I would assume that more of your time is being asked of you the more Dimmu Borgir becomes bigger. How do you keep a grip on it all?
We get offers to play live and tour all the time and we could do that and nothing else. At the same time, I don’t think that would be healthy for the band. We want to stay productive and creative on the level we are at. I mean, we could burn shit loads of more money if we wanted to tour all the time and play everywhere that we are asked to play, but that’s not why we are doing this. I think that’s what keeps our feet on the ground still. We are a bunch of normal kids that happen to be lucky and we were at the right place, at the right time.
I think that’s a great attitude and the fact that you still see yourselves as fans. I remember watching the WORLD MISANTHROPY DVD and seeing the band asking Destruction to sign their demo. That was a cool moment.
Yeah, for sure. That’s how we’ve always been to. I still look up to the bands that inspired us to pick up an instrument. Even when you get the chance to tour with them or meet them, like we did at Ozzfest in 2004. We shared the stage 30 times in a row with Slayer, Judas Priest and Black Sabbath, what is better than that?
It’s been really interesting how the whole scene has just moved up and you guys have been able to stay ahead of the pack. Like you said earlier, a little hard work goes a long way.
That’s for sure, we’ve had our fair share of problems and turmoil, but you just have to try and stay as focused as possible. You have to be stubborn and you have to believe that it’s just going to make you stronger. It can’t be worse than it is at that moment, so things must get better. With that attitude, you can get pretty far.
Speaking of change, you now have Tony Laureano behind the kit. How is he fitting back into the band?
Tony is the type of drummer that learns fast. He knows his shit and can step in on short notice. It’s a great thing to be able to have him play with us and we are grateful to be able to have someone step in on short notice when Hellhammer sadly got injured. He was actually injured before the last few shows of the U.S. tour were done and we had to alternate his drum kit and simplify a lot of drum stuff because he could hardly lift his right arm.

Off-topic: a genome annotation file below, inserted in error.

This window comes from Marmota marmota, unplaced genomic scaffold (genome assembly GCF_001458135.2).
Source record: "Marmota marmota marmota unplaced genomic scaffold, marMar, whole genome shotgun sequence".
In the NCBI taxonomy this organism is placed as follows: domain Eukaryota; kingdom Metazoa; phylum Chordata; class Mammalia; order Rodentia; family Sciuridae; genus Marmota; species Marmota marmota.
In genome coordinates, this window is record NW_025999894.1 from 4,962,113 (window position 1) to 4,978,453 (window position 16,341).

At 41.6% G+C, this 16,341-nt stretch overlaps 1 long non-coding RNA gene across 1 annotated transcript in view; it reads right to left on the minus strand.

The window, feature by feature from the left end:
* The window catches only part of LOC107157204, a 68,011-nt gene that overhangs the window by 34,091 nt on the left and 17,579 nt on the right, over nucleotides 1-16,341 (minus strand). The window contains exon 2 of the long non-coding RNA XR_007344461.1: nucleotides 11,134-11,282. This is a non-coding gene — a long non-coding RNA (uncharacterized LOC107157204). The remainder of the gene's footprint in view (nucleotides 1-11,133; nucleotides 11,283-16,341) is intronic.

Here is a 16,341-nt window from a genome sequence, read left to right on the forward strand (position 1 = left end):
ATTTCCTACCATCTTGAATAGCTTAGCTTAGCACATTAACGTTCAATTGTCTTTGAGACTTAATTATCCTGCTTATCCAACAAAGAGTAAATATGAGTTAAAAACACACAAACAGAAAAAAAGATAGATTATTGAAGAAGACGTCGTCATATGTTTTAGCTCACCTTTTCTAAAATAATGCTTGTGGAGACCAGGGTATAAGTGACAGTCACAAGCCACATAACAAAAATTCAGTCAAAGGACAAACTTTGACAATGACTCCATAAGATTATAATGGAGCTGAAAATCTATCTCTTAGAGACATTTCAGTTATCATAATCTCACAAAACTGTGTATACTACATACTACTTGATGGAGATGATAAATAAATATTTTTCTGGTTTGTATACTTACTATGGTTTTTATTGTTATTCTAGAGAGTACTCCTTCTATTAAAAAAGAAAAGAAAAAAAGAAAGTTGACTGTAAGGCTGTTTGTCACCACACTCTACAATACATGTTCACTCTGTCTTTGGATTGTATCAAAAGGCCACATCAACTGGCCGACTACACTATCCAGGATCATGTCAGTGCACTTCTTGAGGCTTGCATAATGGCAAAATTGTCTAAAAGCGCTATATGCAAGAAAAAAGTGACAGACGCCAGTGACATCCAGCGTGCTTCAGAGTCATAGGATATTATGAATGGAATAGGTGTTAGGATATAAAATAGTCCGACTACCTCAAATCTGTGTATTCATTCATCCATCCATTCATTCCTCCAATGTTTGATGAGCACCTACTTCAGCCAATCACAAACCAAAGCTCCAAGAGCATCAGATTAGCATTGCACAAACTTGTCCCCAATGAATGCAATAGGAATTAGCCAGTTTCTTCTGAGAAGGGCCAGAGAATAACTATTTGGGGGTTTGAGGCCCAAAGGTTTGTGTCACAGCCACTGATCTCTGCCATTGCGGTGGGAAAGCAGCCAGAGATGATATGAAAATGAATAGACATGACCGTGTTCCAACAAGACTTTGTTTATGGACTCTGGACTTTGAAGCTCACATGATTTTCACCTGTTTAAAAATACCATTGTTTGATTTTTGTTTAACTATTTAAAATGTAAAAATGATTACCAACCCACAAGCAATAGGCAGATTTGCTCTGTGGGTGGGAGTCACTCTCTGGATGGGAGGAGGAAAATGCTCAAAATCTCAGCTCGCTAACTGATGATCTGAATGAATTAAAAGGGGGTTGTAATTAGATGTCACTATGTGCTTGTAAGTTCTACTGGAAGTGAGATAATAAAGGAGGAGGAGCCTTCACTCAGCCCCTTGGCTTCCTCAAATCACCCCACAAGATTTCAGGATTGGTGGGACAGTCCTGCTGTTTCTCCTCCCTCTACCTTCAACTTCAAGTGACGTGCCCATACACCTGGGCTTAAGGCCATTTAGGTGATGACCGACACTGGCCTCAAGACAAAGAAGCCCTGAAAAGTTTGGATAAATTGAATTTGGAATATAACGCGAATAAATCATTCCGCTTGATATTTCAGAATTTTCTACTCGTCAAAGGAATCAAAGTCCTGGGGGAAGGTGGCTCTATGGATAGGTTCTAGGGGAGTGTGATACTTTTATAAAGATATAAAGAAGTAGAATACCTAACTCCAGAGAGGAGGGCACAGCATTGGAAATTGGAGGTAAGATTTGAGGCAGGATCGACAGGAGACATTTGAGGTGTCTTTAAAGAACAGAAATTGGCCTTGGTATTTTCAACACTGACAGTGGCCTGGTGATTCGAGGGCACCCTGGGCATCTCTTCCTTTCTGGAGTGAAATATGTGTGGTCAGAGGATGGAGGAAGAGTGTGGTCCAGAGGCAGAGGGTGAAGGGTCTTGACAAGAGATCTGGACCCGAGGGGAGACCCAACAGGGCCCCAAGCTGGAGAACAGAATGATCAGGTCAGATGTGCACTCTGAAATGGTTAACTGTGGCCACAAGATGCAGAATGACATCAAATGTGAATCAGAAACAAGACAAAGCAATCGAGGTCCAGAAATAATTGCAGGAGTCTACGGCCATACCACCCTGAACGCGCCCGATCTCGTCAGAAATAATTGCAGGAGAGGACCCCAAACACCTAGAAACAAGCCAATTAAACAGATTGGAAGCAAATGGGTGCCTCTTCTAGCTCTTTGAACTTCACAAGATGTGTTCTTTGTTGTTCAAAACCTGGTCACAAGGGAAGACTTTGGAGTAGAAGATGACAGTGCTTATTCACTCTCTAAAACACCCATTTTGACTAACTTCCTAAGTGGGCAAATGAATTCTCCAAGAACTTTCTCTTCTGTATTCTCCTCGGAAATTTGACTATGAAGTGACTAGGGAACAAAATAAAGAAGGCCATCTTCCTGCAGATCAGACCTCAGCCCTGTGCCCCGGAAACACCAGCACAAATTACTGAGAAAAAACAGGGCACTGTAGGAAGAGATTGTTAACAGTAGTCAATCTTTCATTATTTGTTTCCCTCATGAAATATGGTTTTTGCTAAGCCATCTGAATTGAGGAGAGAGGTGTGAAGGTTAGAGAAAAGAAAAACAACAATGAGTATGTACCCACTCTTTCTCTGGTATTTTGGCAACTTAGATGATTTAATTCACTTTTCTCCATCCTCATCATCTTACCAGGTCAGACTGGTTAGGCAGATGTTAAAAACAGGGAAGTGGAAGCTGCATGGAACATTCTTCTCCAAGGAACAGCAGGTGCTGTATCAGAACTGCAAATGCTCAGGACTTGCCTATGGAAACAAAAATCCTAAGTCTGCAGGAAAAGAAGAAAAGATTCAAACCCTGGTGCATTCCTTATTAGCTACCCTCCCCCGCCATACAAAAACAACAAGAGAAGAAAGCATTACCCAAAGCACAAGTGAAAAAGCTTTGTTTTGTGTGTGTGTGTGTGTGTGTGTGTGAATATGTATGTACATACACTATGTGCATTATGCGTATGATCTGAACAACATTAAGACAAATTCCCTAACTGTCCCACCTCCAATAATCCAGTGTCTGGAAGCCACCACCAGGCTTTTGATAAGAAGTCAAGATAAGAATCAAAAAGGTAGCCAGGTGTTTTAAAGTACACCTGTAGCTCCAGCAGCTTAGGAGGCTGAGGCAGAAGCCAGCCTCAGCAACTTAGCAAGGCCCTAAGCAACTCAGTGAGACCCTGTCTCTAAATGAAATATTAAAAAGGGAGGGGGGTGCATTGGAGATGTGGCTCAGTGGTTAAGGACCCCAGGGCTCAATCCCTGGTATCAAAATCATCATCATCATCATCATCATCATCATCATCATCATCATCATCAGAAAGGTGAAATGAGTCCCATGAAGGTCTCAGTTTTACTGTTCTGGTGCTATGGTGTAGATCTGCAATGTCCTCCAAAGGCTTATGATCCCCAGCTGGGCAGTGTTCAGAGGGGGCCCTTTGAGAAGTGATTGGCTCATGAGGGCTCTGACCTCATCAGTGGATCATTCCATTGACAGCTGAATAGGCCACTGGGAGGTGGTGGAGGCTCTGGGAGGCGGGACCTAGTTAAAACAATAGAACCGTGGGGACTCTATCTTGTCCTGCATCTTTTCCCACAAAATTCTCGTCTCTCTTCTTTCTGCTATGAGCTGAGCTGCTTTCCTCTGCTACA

What did he exactly do to himself?
We thought something was wrong with his arm, but the medical report came back saying that he has a ‘prolapse’ in his neck which causes his arm to numb out. He can’t play drums at all basically. It was amazing that he managed to play at all during the rest of the U.S. tour and the few festivals that we had lined up because their was no chance in hell that we could get someone drumming for us at one days notice. We suffered a little bit, but we managed to get through it.
He probably did himself more damage.
Yeah, he did and he played with a lot of pain. It just shows you the type of guy Hellhammer is and that he doesn’t want to go down. He actually thought that his arm was broken, that’s how much pain he felt at the time.
Some people don’t even get up to go to work because they have a headache.
Exactly and that’s the type of people we want in the band, or to play with us. They are prepared to go through a lot of bullshit, pain and fire to be able to do what they do. It just shows you how he is as a person as well. He doesn’t take ‘no’ for an answer, even if all the evidence is against him to play.
So, how long will he be out of commission for, or is it just too early to tell?
It’s too early to tell. He might have to go into surgery and you never know how long that’s going to take for recuperation and stuff. We will have Tony playing for us for the rest of the touring for this album, so we will see after that.